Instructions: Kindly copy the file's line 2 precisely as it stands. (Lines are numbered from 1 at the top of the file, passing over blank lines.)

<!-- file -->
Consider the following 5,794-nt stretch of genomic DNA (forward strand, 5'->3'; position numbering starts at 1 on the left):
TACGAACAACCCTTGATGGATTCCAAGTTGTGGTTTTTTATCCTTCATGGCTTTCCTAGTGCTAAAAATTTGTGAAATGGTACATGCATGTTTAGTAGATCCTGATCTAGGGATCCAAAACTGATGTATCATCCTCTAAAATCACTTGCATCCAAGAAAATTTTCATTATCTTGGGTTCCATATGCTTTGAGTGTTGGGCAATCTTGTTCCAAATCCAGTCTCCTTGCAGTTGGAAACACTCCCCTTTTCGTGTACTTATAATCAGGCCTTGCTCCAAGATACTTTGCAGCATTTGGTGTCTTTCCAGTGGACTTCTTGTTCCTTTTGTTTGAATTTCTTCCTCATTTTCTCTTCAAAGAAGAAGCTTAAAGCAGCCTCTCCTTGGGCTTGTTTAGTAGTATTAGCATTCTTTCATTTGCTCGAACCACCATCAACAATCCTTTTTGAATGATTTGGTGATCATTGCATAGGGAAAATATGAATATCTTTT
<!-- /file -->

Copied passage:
TACGAACAACCCTTGATGGATTCCAAGTTGTGGTTTTTTATCCTTCATGGCTTTCCTAGTGCTAAAAATTTGTGAAATGGTACATGCATGTTTAGTAGATCCTGATCTAGGGATCCAAAACTGATGTATCATCCTCTAAAATCACTTGCATCCAAGAAAATTTTCATTATCTTGGGTTCCATATGCTTTGAGTGTTGGGCAATCTTGTTCCAAATCCAGTCTCCTTGCAGTTGGAAACACTCCCCTTTTCGTGTACTTATAATCAGGCCTTGCTCCAAGATACTTTGCAGCATTTGGTGTCTTTCCAGTGGACTTCTTGTTCCTTTTGTTTGAATTTCTTCCTCATTTTCTCTTCAAAGAAGAAGCTTAAAGCAGCCTCTCCTTGGGCTTGTTTAGTAGTATTAGCATTCTTTCATTTGCTCGAACCACCATCAACAATCCTTTTTGAATGATTTGGTGATCATTGCATAGGGAAAATATGAATATCTTTT